Take a look at this quick 1 minute video tip and see where you should be putting your computer monitor! Can the right monitor reduce pain?
By Ergonomist Hank Austin
Are Your Shoulders and or Upper Back Sore? It could Be Your Desk!!!
Ergonomics is the science of fitting equipment to people. Typically, we see that people are struggling to fit to their office equipment-including their desks. Most companies have their desks set at one height for all their employees. Here are two examples that might give you a feel for the situation:
Both of these examples illustrate the issues with a one size fits all approach. Very few desks are actually properly fitted and comfortable.
Your initial response could be “This is ridiculous! No one would ever do that!” The reality is that most fixed desks are set at a height of 29”-30” high and that is way too high for the vast majority of the population that works on computers. We have a population of office workers that sit with their arms up on top of the desk causing a variety of issues including shoulder/upper back discomfort, pain, and/or injury.
Our data shows that an average of 60% of all computer users are in significant discomfort – that can include pain, numbness, and injury. What is this doing to your productivity? What do you think costs more over time: a one-time cost for proper equipment or equipment adjustment or a negative productivity impact that hits every hour, day, week, month and year?
Consider this: I am 6’-2” and the proper desk height for my keyboard is 25”. Yes 25”! That height allows me to sit back in my chair and relax my shoulders when typing, which lets the blood flow through them easily. When your shoulder muscles are contracted from being pushed up, they get tired and can start to hurt. Someone else at 6’-2” will likely have a different desk height than me as they may have a different length torso, lower legs, or upper arms which all impact your correct desk height fit. Good ergonomics is all about improving organizational performance by focusing on individual needs. A little well directed work in the right places can have big positive impact on the organization!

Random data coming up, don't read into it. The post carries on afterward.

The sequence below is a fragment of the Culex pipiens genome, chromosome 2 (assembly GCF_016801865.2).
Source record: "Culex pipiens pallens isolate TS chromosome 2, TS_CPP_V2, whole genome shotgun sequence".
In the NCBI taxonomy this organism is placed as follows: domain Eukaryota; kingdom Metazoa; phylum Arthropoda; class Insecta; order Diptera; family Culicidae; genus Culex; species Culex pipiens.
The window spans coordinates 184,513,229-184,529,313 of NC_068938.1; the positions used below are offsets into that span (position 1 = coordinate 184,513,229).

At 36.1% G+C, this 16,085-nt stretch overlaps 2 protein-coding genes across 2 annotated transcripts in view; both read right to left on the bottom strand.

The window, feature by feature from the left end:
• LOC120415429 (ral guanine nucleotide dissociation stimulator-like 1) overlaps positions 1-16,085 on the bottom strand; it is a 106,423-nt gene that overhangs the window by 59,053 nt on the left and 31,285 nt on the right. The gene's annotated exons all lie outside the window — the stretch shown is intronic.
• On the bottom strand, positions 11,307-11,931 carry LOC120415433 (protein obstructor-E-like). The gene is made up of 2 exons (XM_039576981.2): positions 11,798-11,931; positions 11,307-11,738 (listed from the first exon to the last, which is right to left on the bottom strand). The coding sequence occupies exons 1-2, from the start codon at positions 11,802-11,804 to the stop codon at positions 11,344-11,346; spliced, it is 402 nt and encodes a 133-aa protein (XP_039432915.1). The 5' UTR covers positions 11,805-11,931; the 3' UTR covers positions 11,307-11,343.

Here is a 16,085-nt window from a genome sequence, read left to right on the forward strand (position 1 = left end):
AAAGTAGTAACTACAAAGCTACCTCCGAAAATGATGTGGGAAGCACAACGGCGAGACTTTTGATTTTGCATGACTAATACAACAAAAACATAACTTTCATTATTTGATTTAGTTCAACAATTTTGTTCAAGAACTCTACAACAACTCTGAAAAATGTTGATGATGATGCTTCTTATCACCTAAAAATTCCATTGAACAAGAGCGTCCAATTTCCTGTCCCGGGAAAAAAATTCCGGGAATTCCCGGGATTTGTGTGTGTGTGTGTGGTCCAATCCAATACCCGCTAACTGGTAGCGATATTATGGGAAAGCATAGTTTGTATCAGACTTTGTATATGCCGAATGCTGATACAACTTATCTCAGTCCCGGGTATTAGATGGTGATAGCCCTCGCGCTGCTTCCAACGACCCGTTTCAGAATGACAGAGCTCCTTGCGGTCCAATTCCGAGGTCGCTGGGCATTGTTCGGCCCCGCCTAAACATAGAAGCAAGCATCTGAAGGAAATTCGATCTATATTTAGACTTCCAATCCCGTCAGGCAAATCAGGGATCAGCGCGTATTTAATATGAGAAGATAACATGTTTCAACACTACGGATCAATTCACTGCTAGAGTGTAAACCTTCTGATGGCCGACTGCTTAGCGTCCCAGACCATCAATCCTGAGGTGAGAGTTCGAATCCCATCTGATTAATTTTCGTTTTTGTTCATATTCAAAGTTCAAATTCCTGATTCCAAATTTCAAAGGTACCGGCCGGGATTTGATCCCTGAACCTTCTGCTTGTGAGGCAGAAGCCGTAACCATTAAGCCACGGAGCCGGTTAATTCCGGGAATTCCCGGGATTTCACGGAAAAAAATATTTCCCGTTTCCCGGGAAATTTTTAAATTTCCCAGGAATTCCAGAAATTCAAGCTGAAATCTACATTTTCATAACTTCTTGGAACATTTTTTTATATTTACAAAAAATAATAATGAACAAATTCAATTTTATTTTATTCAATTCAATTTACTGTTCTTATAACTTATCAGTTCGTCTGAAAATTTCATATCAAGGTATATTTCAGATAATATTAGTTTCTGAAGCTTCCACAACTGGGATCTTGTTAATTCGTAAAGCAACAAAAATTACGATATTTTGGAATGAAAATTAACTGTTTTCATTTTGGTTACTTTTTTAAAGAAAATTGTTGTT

Desk height is also a big issue when using adjustable sit/stand desks. People do not intuitively know how to properly use this equipment, so they revert to what they’ve always had previously/experienced/known. They use a sit stand the same way they used to when they were forced into a position by a fixed desk that was at an improper height. Many who have a desk adjusted too high or too low when they stand can end up hurting their neck, back, or wrists.
We need to make sure that we are properly identifying these issues and training our people on how to avoid discomfort or injury. The “gold standard” of ergonomics is getting productivity up by making people comfortable! People tend to slow down, make more mistakes, and have difficulty focusing when they are hurting.
So, get your desk adjusted down or your chair up (and use a foot rest) so you can get into a neutral posture!
Hank Austin CSP, MS of ErgoSquad has many years of experience in developing and managing high performing ergonomics programs.
Welcome to the Victoria trial in Australia
The evaluation looked at the Stand Up Victoria trial – funded by VicHealth and the NHMRC, and led by the Baker Heart and Diabetes Institute – which supported 231 desk-based workers to stand up, sit less and move more via multiple strategies, including organisational support, health coaching, and sit-stand desks.
Twelve months after the intervention was introduced, participating workers achieved an average one hour per day reduction in their sitting time.
Would 1 hour make that much of a difference?
Lead author Dr Lan Gao, an Alfred Deakin Postdoctoral Research Fellow at Deakin Health Economics, said too much sitting time was a critical health concern greatly exacerbated for those in desk-bound occupations – 45 per cent of Australian workers.
“Workplace sitting is the largest contributor to daily sitting time among office workers, and excessive sitting is associated with serious health issues like obesity, type 2 diabetes, cardiovascular diseases and shorter life expectancy,” Dr Gao said.
“This means it’s imperative we work towards both effective and cost-effective ways to decrease sitting time in the workplace.
“Sit-stand workstations – which allow the user to position the desk at a level convenient for sitting or standing – have been put forward as one possible solution to this issue, however up until now a barrier to their widespread introduction has been the perceived prohibitive cost.